Initially drawn to Switzerland by the country's well-known location advantages, many multinational corporations (MNCs) now feel that those benefits are at risk. This conclusion was the result of a joint survey of more than 850 foreign-owned MNCs with operations in Switzerland conducted by KPMG, the IMD World Competitiveness Center, Switzerland Global Enterprise and the Swiss-American Chamber of Commerce.
When it comes to addressing rapidly changing customer needs, technologies, regulations and globalization, the challenges faced by MNCs are particularly tough. They carefully analyze every aspect of their value chains and redesign them, radically if necessary. So far Switzerland has been extremely successful in attracting key parts of these value chains and this has had a positive impact on thousands of suppliers, the job market and the state.
Working together with the IMD World Competitiveness Center, Switzerland Global Enterprise and the Swiss-American Chamber of Commerce, KPMG has identified and analyzed 850 companies with international activities in Switzerland and asked over 90 executives of such companies about which location factors were pivotal in their decision to locate their value drivers in Switzerland and what they feel are the main challenges of doing business in Switzerland.
MNCs' decision to locate their key value drivers in Switzerland is inextricably linked to their tax planning. Some 68 percent of respondents stated that Switzerland's attractive tax system was one reason behind their decision. A majority of respondents benefit from a privileged tax status. Additionally, some 40 percent of MNCs located here are subject to the standard tax rate for at least part of their income.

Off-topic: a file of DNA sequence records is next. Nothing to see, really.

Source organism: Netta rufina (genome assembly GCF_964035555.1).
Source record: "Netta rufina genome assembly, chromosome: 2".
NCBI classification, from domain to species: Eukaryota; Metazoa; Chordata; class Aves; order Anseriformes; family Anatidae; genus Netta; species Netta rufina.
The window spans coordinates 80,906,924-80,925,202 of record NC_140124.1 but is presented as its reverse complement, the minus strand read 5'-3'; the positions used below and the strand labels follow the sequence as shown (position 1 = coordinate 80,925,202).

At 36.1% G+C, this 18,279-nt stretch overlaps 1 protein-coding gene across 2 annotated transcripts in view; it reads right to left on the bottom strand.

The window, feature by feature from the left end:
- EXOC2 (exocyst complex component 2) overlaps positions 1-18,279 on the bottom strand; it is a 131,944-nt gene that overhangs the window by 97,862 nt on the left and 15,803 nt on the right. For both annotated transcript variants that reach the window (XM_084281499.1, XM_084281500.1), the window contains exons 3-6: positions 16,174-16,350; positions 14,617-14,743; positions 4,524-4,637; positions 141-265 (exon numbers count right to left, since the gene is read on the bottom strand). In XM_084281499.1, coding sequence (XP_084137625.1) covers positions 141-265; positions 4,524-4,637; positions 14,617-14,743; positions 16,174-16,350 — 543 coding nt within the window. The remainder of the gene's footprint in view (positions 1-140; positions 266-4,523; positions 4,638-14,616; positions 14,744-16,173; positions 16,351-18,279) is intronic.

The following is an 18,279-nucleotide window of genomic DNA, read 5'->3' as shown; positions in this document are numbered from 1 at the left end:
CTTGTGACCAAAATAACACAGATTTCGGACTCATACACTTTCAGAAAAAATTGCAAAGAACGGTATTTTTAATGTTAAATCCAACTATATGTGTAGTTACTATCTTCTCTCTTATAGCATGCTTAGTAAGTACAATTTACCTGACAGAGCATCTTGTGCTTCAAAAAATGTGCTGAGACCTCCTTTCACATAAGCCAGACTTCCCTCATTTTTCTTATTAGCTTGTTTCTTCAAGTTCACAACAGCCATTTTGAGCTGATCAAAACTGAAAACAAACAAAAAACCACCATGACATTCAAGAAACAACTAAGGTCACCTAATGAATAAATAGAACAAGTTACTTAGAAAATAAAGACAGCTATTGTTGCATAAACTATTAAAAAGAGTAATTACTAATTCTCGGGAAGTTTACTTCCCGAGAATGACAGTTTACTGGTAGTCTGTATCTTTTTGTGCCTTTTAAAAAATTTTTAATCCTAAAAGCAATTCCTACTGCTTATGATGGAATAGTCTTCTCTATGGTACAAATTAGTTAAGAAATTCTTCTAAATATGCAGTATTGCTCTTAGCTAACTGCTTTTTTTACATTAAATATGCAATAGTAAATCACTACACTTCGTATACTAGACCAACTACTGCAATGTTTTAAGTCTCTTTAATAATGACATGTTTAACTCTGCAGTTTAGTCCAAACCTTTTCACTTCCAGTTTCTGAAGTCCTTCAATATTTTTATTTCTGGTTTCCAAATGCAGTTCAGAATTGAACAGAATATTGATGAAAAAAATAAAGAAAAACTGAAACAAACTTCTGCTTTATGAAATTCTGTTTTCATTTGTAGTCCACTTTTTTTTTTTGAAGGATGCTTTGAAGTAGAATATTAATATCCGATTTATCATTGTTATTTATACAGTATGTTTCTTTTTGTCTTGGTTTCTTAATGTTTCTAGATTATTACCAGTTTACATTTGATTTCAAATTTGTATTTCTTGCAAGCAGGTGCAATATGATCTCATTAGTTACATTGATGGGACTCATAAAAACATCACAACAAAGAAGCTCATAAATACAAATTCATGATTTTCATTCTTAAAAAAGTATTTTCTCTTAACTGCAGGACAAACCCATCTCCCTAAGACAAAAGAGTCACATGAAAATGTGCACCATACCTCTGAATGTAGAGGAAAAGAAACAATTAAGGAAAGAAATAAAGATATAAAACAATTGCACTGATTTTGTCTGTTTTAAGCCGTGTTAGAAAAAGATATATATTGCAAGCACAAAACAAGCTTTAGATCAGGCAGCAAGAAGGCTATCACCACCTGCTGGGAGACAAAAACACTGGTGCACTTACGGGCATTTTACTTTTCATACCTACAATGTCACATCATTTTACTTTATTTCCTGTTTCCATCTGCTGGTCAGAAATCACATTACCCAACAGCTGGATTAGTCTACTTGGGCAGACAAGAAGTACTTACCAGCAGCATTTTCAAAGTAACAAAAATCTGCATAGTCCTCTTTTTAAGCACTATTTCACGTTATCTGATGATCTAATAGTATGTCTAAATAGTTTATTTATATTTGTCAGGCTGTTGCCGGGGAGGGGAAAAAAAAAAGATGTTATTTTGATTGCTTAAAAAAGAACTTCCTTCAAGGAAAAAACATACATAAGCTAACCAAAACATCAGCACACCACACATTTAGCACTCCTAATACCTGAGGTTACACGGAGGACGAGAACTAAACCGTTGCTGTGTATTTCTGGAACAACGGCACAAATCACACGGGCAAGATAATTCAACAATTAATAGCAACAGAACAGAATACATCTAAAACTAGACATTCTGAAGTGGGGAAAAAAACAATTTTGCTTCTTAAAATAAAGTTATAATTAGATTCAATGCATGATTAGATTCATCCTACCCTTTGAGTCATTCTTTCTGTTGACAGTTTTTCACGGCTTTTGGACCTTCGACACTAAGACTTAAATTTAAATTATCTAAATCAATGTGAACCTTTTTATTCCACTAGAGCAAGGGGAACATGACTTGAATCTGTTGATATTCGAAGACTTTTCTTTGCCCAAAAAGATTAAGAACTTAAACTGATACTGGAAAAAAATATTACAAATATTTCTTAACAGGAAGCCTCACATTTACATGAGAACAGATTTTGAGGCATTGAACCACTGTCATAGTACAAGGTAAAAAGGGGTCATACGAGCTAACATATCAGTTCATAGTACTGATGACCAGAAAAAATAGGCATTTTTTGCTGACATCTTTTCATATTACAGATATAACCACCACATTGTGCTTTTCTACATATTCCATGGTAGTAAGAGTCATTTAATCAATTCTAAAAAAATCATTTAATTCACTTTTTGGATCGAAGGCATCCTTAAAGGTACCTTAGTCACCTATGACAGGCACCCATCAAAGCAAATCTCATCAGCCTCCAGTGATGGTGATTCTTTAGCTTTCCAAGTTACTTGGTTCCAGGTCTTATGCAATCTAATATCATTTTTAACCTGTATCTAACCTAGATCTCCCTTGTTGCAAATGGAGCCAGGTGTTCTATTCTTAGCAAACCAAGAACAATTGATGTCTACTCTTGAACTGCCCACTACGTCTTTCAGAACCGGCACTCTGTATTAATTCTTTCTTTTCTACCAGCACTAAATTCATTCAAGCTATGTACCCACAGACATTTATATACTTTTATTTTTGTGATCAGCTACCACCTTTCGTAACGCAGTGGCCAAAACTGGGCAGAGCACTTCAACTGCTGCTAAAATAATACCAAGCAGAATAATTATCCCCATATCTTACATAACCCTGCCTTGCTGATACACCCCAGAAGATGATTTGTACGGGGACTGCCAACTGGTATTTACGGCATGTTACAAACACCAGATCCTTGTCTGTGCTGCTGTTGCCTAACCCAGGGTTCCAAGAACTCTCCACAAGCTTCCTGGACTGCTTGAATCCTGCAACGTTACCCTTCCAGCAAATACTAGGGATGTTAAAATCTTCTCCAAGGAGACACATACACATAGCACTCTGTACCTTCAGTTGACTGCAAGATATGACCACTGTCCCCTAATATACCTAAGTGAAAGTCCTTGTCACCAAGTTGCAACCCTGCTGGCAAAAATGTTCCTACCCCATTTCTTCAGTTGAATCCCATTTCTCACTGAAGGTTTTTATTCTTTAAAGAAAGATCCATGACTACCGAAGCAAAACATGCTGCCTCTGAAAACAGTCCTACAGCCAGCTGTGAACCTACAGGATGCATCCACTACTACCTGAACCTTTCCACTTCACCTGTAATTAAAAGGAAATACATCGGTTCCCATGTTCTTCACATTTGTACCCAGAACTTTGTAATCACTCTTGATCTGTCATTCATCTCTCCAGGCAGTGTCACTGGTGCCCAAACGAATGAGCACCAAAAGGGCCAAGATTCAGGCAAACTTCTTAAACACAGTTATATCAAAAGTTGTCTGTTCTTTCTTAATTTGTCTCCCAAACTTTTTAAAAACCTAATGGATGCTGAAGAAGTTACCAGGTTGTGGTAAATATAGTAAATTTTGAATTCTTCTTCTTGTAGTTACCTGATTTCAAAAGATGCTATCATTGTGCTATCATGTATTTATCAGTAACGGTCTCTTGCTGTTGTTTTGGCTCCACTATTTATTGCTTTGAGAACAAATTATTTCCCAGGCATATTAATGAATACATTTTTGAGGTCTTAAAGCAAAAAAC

While efforts related to CTR III are being met with widespread approval by MNCs, some of them doubt that these reforms will be implemented effectively. Merely 42 percent of the companies located here believe that a competitive tax system will still be one of Switzerland's main advantages over the medium term. In fact, 58 percent of the companies are convinced that Switzerland will be forced to adopt the increasingly restrictive international taxation standards of the EU and the OECD in the future as well.
One of the biggest challenges of doing business in Switzerland is the high cost level, with labor costs considered to be particularly problematic. Around 60 percent of MNCs responded critically on this point. While salaries for executives in Switzerland might be on a par with comparable rival locations in other parts of the world, compensation paid to middle management has risen more sharply than labor productivity when compared to other business locations. Uncertainty surrounding the development of the strong Swiss franc exchange rate is exacerbating this situation: 47 percent are concerned about the impact of the Swiss franc exchange rate, which continues to strain the Swiss economy. Nevertheless, no respondent would like to see a return of the Swiss franc’s peg to the euro.
Switzerland's flexible labor law is one extremely vital location factor: Almost every company located here believes Switzerland has far more flexible and business-friendly labor regulations than any other country in Europe. Some 47 percent, however, believe Switzerland will maintain its competitive advantage over the next three years. Given recent changes in labor regulations, however, large numbers of MNCs fear that this key location advantage will be lost in the years to come. Almost 30 percent believe that increasing labor law regulations will pose a challenge to doing business in Switzerland in the future.